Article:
Blended courses are now emerging in the field of lifelong learning. Some half of participants at the LERN Advanced Programming Institute reported offering some blended courses, and a third of participants at the LERN Executive Leadership Institute in Tucson (photo from conference hotel resort) also said they are now offering some blended or hybrid courses.
The big question: what to call the courses – – blended, hybrid, web-enhanced, web-hosted, web-based, some other term, or all of the terms. “We use all the terms,” said James Foulkes of the University of New Mexico at the Executive Leadership Institute, “because people don’t know what the terms mean.”
What You Put Online
Executives reported putting a range of content, including multimedia, online for their blended courses. Videos, Lego game, drag and drop, simulations (such as virtual welding), and interactive tools were all put online. One executive reported putting assessment online. No one said they had created discussion online between face-to-face class meetings yet.
Boring but popular
Marla Gerein of the British Columbia Real Estate Association reported that one online interaction, a “Walk Through” for real estate agents, was both the most boring online feature but also the most popular with her participants. The example shows that some things online do not have to be of superior technical quality to be of superior learning quality.
Change management and acceptance of blended courses by both administrators and teachers was rated the top challenge while implementing blended learning by executives at the LERN Executive Leadership Institute. Every executive implementing blended courses said that students love the blended format.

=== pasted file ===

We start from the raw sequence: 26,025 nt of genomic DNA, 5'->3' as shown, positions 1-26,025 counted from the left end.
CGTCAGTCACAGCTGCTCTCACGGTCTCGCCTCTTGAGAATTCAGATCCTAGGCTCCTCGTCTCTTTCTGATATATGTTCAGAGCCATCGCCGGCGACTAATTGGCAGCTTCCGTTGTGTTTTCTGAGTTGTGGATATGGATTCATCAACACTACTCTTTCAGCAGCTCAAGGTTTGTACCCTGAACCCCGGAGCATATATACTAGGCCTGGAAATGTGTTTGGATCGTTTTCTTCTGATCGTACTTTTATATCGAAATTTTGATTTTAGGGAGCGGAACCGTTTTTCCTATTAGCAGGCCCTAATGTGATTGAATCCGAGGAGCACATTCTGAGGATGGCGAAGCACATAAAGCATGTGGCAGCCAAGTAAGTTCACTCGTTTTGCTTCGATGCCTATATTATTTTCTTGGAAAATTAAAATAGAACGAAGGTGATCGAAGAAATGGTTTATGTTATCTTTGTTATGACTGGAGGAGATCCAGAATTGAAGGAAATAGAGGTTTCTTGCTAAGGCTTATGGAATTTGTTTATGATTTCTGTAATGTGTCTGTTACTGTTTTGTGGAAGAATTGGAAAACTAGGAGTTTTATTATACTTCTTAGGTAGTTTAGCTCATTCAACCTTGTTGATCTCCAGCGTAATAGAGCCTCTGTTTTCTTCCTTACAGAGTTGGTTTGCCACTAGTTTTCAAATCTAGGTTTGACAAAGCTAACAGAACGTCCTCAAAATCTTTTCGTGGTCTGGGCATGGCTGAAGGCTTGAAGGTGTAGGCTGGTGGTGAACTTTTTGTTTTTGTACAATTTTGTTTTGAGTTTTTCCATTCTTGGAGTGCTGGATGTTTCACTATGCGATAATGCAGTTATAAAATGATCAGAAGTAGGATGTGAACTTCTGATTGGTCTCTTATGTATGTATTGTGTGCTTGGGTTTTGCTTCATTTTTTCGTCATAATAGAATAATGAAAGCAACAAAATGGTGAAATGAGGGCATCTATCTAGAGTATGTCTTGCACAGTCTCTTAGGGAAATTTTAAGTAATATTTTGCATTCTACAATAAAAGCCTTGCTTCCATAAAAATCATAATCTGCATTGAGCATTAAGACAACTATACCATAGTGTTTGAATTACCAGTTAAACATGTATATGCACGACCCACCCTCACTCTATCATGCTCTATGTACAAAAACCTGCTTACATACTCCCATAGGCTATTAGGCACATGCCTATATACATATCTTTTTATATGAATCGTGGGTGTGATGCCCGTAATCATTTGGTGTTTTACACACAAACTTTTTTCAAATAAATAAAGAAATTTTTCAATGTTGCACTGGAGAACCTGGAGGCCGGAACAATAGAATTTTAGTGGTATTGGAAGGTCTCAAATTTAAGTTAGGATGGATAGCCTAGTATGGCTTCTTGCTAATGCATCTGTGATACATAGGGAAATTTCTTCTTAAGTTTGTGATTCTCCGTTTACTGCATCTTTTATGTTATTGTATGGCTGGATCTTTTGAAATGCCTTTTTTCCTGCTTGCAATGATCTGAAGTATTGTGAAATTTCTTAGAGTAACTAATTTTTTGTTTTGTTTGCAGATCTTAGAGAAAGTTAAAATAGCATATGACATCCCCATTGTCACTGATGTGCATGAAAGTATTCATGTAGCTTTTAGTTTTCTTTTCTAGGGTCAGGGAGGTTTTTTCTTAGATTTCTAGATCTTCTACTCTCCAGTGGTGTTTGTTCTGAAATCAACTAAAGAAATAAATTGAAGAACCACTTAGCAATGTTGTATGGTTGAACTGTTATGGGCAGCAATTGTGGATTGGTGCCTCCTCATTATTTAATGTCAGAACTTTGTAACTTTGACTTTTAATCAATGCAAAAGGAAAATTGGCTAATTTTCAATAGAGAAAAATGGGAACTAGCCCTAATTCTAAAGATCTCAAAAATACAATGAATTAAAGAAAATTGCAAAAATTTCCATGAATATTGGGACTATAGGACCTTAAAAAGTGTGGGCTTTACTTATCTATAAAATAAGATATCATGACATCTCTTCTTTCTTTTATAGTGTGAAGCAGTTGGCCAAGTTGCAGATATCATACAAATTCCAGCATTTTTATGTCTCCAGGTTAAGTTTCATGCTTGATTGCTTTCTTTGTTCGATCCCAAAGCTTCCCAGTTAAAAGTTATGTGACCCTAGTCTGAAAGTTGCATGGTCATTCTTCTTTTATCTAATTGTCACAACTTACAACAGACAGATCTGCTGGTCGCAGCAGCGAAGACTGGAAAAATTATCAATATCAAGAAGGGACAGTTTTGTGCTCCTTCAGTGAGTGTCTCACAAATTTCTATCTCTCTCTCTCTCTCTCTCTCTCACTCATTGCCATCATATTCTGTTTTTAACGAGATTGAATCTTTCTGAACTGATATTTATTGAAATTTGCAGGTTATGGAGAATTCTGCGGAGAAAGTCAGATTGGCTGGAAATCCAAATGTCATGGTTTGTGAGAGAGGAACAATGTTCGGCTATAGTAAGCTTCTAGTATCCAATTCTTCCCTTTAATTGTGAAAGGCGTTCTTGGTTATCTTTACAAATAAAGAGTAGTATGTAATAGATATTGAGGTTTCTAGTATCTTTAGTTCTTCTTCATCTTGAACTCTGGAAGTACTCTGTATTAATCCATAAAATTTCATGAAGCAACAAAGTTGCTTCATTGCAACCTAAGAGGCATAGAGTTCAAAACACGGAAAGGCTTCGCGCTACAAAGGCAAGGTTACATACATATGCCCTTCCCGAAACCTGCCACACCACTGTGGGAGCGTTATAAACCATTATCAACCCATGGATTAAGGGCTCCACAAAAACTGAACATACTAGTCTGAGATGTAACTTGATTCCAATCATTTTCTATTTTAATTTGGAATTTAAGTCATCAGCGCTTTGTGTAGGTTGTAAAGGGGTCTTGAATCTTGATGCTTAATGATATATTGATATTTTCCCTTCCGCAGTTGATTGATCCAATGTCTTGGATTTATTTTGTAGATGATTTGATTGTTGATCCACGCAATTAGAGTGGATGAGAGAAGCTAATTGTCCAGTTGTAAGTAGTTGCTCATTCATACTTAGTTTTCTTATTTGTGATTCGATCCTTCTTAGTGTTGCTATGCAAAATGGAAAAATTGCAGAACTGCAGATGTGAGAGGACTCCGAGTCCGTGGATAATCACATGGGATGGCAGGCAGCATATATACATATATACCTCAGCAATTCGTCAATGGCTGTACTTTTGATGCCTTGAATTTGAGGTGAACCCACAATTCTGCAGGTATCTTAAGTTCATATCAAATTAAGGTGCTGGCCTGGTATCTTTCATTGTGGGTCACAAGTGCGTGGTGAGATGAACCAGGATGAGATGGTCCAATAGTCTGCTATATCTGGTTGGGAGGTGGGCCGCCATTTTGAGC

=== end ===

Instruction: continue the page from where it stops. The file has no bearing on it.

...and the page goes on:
The second top challenge for blended implementation is access to instructional designers, content experts, and software for integration.
Other challenges mentioned were:
-Budget and funding
Despite the challenges, the blended format was universally praised as a success. No programs have reported dropping the blended format. LERN has predicted that all courses will become blended in the next ten years. LERN’s Nine Shift has also predicted that because blended will become universal for in-person classes and events, the eventual term used for blended will be “class” or “course,” with no blended format distinction needed.
For those interested in how to develop or teach a blended course, LERN now offers a Certified Blended Instructor (CBI) program and designation, led by Kassia Dellabough of the University of Oregon and John Meyer of the Florida Institute of Technology. The program consists of three online courses offered several times a year. Check it out at http://www.UGotClass.net or email us at email@example.com for full information.
Photo of Westward Look Resort by LERN staffer Dan Torrez.